Analysts Say the Drop in Oil Prices Might Not Last
At less than $65 a barrel, the price of oil has attracted the attention of consumers and analysts alike. Relief at the pumps is widespread, but neither group seems to think the drop in prices will be permanent.
"Just because I have this little savings in the fuel tank doesn't mean everything else went down," Chris Murphy of
Analysts at Merrill Lynch say the effects of the $700 billion
"This is a very interesting projection," Money Morning Investment Director Keith Fitz-Gerald said. "I have no idea what they’re basing their numbers on. But I certainly wouldn’t dismiss it based on everything I know about global trends, and my own proprietary calculations—which continue to suggest far higher prices for oil and hard assets than even Merrill is predicting."
But with potential price spikes looming on the horizon again, experts say there are other difficulties facing the energy industry.
"The energy crisis is fundamentally a problem of supplies, not of energy demand," Frederic Lasserre, the head of commodity research at Societe Generale in
"Given the constraints on supplies in coming years, this means tight markets are here to stay," the International Herald Tribune wrote. However, analysts caution that the more oil prices continue to decline, "the sharper the rebound will be when the economy—and oil demand—finally picks up."
Oil—our primary source of energy—is a finite resource, and it is going to run out someday.
Some experts project peak oil output may begin as early as 2010–2012, and that thereafter supply will begin to drop well below worldwide demand.
When that happens, oil’s price will skyrocket. In April, prices were already at record-breaking highs—over $100-a-barrel—and some analysts predicted the price could reach $200, or even $300 per barrel, causing a dramatic shock to the global economy.
The United States currently consumes 21 million barrels of oil per day, nearly 25 percent of total worldwide consumption. Thus, if supply of oil does drop, only a drastic reduction in U.S. demand can avert a shortfall.
Taking preventative steps to reduce individual energy consumption is the most sensible response. The following are the 10 practical ways to reduce oil/energy consumption now:
1. Replace standard incandescent light bulbs with compact florescent light bulbs. This simple change can save an estimated 75 percent in lighting costs. These energy-saving bulbs have become much less expensive and are widely available online.
2. Unplug electronics such as stereos, televisions, computers and kitchen appliances when they are not in use. Plug several appliances into a power strip and turn it off when not in use. In the average home, 75 percent of the electricity used to power electronics is consumed while they are off.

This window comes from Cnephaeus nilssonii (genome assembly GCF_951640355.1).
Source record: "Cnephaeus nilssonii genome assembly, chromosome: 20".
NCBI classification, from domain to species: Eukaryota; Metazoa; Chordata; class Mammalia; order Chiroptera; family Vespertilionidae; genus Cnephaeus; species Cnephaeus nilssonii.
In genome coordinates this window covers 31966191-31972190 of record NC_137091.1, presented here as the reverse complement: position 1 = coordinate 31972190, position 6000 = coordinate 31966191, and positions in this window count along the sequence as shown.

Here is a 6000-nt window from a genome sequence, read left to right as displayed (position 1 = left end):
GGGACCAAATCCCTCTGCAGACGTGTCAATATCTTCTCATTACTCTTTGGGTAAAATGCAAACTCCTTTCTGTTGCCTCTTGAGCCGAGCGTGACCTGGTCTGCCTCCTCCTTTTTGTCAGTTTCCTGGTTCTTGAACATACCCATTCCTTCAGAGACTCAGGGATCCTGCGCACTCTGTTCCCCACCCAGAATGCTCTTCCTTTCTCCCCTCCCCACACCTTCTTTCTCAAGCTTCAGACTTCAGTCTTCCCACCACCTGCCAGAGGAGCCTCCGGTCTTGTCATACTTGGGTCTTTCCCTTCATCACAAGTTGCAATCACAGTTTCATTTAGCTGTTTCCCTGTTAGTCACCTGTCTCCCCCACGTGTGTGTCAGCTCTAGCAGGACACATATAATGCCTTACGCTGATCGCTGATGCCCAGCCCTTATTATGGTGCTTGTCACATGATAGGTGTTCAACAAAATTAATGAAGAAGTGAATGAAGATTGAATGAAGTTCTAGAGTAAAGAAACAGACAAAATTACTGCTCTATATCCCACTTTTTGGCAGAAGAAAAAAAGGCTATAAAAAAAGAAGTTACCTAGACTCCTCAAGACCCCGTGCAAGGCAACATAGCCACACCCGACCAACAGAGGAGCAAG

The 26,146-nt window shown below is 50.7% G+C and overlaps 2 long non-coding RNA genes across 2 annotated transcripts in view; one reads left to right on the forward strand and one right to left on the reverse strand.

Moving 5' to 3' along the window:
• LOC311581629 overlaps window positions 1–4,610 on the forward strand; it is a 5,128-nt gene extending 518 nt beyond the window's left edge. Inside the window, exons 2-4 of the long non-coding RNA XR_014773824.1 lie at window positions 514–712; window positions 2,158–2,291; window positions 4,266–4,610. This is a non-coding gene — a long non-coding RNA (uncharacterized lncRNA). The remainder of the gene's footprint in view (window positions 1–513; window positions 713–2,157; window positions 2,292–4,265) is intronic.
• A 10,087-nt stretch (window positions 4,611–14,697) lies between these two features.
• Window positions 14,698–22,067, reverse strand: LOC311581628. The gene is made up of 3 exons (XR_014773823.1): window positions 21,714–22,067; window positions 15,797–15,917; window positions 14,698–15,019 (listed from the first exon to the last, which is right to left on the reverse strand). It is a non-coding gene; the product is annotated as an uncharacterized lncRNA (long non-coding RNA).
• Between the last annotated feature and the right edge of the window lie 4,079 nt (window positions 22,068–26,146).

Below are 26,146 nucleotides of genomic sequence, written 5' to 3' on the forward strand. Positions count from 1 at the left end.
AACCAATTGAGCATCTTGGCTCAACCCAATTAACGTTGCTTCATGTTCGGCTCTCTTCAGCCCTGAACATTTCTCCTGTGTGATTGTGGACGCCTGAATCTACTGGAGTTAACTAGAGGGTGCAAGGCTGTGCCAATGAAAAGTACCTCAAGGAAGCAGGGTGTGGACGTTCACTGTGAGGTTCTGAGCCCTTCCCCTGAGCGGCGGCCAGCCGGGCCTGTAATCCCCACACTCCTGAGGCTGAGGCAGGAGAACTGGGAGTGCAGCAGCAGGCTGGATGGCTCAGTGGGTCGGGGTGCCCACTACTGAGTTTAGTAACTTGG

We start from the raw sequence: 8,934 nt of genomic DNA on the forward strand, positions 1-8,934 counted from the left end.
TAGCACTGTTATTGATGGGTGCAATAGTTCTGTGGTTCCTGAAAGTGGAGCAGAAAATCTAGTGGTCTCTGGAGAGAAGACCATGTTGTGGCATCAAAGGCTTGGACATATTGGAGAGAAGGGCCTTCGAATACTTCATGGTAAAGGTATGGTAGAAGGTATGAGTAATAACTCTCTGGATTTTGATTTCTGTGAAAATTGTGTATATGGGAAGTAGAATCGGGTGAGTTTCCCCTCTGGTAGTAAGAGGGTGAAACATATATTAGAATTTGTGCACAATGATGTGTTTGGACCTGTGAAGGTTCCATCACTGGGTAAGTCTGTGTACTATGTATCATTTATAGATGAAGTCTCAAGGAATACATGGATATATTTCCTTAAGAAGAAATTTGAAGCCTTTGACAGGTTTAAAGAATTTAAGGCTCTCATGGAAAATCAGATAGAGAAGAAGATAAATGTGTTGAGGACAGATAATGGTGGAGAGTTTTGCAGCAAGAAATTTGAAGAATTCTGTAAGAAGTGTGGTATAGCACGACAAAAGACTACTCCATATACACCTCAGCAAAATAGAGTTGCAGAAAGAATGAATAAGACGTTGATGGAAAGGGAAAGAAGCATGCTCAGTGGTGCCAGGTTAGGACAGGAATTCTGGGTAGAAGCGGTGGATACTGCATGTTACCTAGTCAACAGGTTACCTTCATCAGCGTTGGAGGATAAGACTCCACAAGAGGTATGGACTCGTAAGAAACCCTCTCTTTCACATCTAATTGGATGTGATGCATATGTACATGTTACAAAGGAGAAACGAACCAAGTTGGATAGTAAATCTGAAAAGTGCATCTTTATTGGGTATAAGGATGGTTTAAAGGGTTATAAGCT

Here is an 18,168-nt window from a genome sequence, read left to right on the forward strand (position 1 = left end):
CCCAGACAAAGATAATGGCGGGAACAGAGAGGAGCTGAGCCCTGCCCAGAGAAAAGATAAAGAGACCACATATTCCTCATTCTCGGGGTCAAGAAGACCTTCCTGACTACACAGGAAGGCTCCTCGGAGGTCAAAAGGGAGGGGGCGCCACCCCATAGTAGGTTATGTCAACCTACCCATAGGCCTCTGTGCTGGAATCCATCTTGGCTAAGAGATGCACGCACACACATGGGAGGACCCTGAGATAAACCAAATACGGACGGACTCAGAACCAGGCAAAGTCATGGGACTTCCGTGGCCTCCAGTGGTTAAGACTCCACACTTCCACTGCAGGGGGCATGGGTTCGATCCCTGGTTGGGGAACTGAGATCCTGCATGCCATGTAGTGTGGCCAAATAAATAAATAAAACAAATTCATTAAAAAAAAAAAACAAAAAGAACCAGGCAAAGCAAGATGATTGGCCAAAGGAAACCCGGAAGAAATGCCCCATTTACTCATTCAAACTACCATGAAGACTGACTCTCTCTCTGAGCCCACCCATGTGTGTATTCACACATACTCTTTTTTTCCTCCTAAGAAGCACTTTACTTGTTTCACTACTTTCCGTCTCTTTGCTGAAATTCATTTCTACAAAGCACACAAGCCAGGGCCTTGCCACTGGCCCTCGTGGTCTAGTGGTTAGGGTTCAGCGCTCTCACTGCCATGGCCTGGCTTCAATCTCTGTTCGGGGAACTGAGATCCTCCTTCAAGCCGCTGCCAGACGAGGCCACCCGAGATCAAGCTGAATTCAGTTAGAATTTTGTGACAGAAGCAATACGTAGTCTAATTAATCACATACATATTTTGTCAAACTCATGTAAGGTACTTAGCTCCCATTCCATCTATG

3. Buy only ENERGY STAR appliances, which use less energy. In a typical home, appliances and home electronics are responsible for about 20 percent of the utility bill. A list of approved appliances is available on the ENERGY STAR site.
4. About 90 percent of energy used for washing clothes is for heating the water. Wash clothes in cold water, wash and dry full loads, use appropriate settings for smaller loads and consider air-drying clothes instead of using the dryer.
5. Heating and cooling alone can cost 45 percent of most utility bills. Set the thermostat as low as is comfortable in the winter and as high as is comfortable in the summer, and invest in a programmable thermostat so energy is not wasted when the house is unoccupied.
6. Proper insulation and air sealing techniques can reduce heating and cooling costs by 30 percent. Check for air leaks, or have a professional check, then plug all leaks with caulking or sealant and install proper insulation in the attic, basement walls, floors and crawlspaces.
7. Landscape wisely. Planting trees near your home provides shade and can lower cooling costs in summer months. Shrubs, bushes and vines can also provide insulation. Landscaping for energy efficiency can provide enough energy savings to return the original investment within eight years—sooner if oil prices rise.
8. Keep it slow and steady while driving, and perform regular maintenance on your car. Each five miles per hour you drive over 60 mph is like paying an additional $.20 per gallon of gas. So drive the speed limit—cruise control can help in this effort. Also, keeping tires properly inflated can improve gas mileage by about 3.3 percent. Many drivers will wait on a long line to save $0.30 per gallon, but properly inflating tires and obeying the speed limit will realize such savings and take less time.
9. Drive less frequently. Walk, bike, use public transportation or telecommute if possible. If daily car use is a must, consider buying a hybrid.
10. Consider alternatives to heating oil, such as natural gas, solar panels, EPA-approved wood-burning stoves or geothermal heat pumps, which use the constant temperature of the earth as the exchange medium instead of the outside air temperature.
Some of these steps require upfront investment, which will be paid back through consequent energy savings. The higher oil prices go, the quicker the payback. And the cost of things like hybrid cars, energy efficient appliances, and alternative energy appliances will be much higher because demand will climb and supplies may become severely limited, with long waiting lists.